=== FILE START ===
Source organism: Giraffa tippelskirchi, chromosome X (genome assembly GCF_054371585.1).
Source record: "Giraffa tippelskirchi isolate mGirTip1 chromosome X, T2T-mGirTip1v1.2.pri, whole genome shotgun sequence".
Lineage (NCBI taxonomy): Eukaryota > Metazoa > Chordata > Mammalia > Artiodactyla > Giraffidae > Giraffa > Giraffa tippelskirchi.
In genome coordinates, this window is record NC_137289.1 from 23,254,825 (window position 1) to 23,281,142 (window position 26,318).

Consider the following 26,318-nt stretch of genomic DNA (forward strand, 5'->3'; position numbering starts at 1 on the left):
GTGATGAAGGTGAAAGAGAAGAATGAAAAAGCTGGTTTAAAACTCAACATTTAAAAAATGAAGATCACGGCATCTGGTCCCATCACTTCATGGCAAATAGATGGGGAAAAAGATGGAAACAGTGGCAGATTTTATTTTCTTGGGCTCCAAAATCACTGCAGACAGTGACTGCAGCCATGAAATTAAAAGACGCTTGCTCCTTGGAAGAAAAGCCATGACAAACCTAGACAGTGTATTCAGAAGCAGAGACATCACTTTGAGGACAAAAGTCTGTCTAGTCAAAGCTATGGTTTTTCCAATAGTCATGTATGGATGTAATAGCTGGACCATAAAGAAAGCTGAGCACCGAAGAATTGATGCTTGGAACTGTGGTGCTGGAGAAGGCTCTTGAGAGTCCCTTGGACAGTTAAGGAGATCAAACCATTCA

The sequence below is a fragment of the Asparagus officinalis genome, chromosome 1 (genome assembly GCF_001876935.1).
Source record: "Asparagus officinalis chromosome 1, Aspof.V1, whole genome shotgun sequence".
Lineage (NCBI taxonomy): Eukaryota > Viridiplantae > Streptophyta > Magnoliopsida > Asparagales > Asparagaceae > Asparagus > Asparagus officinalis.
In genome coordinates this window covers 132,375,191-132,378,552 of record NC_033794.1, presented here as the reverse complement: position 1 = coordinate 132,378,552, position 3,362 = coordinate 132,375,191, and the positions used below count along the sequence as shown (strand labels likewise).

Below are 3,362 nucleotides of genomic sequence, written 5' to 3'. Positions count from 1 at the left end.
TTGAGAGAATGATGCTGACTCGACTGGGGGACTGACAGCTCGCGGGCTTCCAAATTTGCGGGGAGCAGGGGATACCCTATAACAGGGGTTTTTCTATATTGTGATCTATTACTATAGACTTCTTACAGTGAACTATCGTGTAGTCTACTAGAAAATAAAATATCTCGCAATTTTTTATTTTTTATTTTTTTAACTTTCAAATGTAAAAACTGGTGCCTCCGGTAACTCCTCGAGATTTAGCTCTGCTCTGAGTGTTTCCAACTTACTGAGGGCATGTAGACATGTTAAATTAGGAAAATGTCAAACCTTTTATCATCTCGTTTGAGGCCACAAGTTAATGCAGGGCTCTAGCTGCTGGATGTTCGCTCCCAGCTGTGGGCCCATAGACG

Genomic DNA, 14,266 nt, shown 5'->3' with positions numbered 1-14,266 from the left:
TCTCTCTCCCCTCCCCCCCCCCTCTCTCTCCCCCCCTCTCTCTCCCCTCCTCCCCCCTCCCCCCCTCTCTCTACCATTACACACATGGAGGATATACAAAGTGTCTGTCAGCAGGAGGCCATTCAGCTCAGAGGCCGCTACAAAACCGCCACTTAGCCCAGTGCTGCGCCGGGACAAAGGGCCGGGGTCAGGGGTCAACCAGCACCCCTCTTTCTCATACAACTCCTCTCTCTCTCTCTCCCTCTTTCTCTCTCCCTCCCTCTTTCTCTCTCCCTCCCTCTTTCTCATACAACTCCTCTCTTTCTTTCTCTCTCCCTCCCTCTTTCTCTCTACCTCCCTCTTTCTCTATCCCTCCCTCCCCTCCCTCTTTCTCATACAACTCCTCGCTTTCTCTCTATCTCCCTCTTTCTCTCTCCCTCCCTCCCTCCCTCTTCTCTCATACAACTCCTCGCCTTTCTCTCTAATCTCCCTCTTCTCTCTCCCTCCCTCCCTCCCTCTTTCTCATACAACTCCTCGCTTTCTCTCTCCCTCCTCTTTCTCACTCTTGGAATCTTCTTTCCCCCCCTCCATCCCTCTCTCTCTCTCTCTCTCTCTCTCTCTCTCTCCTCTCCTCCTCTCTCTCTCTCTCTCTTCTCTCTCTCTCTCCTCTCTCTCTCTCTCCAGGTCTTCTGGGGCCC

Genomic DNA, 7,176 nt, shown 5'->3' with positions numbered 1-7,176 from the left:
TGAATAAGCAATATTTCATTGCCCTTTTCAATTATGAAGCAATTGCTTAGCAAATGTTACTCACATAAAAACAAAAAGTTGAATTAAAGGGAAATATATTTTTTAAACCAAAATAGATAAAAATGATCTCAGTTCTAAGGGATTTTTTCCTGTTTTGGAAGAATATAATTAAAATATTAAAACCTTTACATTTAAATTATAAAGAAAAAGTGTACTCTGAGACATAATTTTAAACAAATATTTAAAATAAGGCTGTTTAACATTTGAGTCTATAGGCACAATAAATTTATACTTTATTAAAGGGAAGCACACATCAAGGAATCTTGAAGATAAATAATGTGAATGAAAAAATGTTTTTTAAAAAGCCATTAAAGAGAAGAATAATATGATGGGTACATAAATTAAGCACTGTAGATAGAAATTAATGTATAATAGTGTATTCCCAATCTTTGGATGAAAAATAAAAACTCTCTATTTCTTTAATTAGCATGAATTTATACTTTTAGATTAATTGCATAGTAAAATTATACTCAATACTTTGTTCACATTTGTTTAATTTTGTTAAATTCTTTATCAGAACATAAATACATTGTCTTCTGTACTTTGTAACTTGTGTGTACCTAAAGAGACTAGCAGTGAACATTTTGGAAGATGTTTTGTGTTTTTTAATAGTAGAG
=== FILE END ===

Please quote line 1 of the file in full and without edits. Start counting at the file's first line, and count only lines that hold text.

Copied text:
Source organism: Giraffa tippelskirchi, chromosome X (genome assembly GCF_054371585.1).